For many of us, house space is a fiercely contested commodity, and you need to squeeze the most out of every square inch.
But luckily there are plenty of clever tricks you can use to make this happen. Mirrors, multi-functional furniture and a recurring colour or pattern are all your friends.
Here’s how to make even the smallest bedroom feel larger – without having to sleep on the sofa…
Let there be light
It’s the oldest rule in the book: Bright, breezy spaces feel looser, larger and lighter, so put your bed on the opposite wall from your windows and keep them clear of clutter.
Use under-bed storage
Every square inch counts when you’re space saving, and there should be no room for monsters beneath the bed once you’ve finished economising. Bags and boxes are good for long-term storage, but slide-out clothes drawers are especially expedient, as they lessen the need for that other great space-snatcher, a large wardrobe.
Bedroom, entrance hall or downstairs loo – mirrors have long been number one on the list of domestic design tricks. They don’t add any physical space, of course, but they send light bouncing round the walls and can trick the eye into doubling a room’s depth.
For the best brightening effects, place your mirror opposite a window and for the greatest sense of space, consider the wall opposite the door.
Bed size matters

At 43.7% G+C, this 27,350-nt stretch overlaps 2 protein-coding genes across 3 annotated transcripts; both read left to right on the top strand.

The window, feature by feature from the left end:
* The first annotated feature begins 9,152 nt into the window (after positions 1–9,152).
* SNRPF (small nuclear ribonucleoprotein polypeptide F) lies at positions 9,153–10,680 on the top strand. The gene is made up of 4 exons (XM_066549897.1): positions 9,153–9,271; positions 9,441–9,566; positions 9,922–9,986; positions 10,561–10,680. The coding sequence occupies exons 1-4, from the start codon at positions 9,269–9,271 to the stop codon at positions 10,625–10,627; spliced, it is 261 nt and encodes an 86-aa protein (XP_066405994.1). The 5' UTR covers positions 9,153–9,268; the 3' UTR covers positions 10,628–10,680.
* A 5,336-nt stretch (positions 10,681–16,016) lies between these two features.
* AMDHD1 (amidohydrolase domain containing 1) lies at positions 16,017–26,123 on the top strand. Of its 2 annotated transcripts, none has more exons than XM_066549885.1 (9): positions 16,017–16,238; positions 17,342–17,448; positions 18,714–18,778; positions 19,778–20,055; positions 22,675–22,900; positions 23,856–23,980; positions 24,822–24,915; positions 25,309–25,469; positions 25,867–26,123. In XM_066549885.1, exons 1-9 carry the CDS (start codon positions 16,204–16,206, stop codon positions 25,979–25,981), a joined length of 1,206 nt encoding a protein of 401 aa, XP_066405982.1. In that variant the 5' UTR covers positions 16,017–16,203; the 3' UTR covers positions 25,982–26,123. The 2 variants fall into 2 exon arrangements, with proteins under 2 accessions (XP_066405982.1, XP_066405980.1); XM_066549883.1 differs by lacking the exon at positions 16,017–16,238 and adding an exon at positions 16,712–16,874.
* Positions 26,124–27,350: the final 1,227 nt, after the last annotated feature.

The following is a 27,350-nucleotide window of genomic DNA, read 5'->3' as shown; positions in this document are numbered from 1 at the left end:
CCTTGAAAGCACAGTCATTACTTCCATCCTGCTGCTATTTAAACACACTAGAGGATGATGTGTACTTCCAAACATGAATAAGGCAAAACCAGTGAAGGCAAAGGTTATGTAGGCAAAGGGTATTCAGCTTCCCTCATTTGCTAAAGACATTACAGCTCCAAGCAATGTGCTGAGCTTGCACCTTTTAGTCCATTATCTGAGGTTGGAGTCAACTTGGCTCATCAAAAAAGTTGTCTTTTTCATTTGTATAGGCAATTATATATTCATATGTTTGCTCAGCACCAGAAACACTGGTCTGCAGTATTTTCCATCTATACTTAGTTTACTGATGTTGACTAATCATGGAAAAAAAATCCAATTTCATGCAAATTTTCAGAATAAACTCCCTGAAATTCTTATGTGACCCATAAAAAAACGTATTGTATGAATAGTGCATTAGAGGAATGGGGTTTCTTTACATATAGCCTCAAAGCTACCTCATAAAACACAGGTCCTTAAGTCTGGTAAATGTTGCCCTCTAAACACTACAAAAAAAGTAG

We know, it’s so tempting to snap up an XXL king size and spend every night splayed out like a starfish, but if floor space is precious, your bed is the obvious place to seek savings. If you’re 6’4″ and married, fair play; if you’re 5’3″ and single, perhaps consider downsizing.
Just as city centres maximise space by building upwards, so too can your bedroom. Think of a room in terms of volume, rather than surface area, and prioritise floor-to-ceiling units that can squeeze the most from every inch of your room. Add shelves atop wardrobes and cupboards, or just use them as storage space anyway.
If you are investing in mirrors, make them full-length, and design your room to draw the eye upwards. Consider vertically-striped wallpaper, a different-coloured ceiling, and high-hung pictures and decor.
Curate your colour scheme
Lighter colours feel airier and more open, and there’s a reasons that whites, greys and varying shades of cream crop up again and again in the centrefolds of interior design magazines. From your paint job to flooring and furnishings, avoid darker colours that might lend a claustrophobic feel.
Establish a theme
It doesn’t take much for small spaces to feel disorganised, and giving your room a designed, curated feel brings a much-needed sense of order. It could be a colour or pattern – recurring on cushions, bed covers and wallpaper – or a simple motif.
Minimalism is as fashionable as it is functional, and most bedrooms bear at least a few bulky burdens that would be better off down the charity shop. Do you really need that brick-sized Nokia with the first ever version of Snake, the box of expired medicines, or the tabletop popcorn maker you used once in 2015?
Marshal your corners
Corners are notoriously difficult to bring to heel, but unless you live in a lighthouse every room has at least three of them, and they can easily turn into dead space. Consider anything with a right angle – tables, light fixtures, or wraparound, triangular shelving.
Employ a feature wall
Every room benefits from a statement centrepiece, and in a shoe-box bedroom it can hardly be the four-poster bed. Physical focal points may struggle to squeeze in, so instead opt for a visual one – a well decorated wall with an artwork, a photo collage, or simply a bold pattern.